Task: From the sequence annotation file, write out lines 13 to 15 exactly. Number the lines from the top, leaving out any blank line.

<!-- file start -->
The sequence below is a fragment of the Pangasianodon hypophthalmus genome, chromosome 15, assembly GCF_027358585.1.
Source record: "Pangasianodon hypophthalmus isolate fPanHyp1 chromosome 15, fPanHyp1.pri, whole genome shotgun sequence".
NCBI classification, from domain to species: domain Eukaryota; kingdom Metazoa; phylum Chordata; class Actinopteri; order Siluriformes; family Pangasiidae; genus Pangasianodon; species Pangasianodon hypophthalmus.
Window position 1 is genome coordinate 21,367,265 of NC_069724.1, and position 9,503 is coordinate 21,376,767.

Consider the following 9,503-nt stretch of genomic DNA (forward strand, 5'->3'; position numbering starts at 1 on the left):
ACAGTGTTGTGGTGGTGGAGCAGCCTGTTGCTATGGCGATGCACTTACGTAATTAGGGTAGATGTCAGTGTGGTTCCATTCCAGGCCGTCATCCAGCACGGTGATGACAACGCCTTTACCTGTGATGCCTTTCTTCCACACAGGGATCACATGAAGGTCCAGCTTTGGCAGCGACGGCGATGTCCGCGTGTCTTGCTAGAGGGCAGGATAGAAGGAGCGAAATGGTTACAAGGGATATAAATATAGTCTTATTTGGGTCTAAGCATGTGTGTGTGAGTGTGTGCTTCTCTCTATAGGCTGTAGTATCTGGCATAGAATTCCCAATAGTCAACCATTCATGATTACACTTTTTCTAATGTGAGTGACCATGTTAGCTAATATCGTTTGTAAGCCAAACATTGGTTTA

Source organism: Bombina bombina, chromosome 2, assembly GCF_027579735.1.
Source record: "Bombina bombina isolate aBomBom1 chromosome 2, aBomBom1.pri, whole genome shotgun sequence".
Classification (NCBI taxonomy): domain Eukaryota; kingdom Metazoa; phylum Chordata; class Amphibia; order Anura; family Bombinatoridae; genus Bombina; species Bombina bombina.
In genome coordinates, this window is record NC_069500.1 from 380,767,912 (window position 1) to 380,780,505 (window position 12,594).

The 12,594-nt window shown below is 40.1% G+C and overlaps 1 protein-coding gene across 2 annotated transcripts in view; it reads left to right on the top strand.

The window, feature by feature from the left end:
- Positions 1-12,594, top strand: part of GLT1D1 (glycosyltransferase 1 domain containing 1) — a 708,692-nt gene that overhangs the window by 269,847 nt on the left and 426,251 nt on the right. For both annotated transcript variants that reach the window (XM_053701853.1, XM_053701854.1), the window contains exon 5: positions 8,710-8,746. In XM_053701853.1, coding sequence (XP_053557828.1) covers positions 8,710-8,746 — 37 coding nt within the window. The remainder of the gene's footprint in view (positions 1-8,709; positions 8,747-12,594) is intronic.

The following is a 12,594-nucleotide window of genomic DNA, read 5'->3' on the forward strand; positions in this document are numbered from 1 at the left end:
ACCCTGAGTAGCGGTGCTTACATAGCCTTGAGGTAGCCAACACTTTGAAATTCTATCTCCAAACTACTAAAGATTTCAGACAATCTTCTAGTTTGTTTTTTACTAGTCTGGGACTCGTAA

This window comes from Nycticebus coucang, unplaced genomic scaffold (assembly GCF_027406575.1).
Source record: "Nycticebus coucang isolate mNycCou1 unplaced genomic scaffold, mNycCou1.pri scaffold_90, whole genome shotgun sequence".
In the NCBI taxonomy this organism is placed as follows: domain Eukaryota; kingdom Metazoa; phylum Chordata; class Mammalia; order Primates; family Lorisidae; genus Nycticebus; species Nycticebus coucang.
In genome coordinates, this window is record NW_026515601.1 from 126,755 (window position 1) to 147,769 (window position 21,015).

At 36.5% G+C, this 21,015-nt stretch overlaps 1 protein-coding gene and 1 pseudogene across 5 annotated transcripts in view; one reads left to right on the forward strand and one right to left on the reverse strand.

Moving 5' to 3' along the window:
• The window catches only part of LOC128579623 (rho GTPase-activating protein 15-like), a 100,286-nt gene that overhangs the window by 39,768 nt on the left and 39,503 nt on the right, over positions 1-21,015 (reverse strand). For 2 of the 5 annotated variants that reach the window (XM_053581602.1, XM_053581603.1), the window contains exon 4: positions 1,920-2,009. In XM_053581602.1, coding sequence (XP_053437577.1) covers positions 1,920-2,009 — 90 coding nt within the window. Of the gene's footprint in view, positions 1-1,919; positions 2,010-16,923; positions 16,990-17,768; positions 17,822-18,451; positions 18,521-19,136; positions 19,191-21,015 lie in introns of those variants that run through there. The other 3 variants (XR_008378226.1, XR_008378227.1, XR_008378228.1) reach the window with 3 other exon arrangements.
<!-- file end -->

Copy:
- Positions 1-12,594, top strand: part of GLT1D1 (glycosyltransferase 1 domain containing 1) — a 708,692-nt gene that overhangs the window by 269,847 nt on the left and 426,251 nt on the right. For both annotated transcript variants that reach the window (XM_053701853.1, XM_053701854.1), the window contains exon 5: positions 8,710-8,746. In XM_053701853.1, coding sequence (XP_053557828.1) covers positions 8,710-8,746 — 37 coding nt within the window. The remainder of the gene's footprint in view (positions 1-8,709; positions 8,747-12,594) is intronic.

The following is a 12,594-nucleotide window of genomic DNA, read 5'->3' on the forward strand; positions in this document are numbered from 1 at the left end:
ACCCTGAGTAGCGGTGCTTACATAGCCTTGAGGTAGCCAACACTTTGAAATTCTATCTCCAAACTACTAAAGATTTCAGACAATCTTCTAGTTTGTTTTTTACTAGTCTGGGACTCGTAA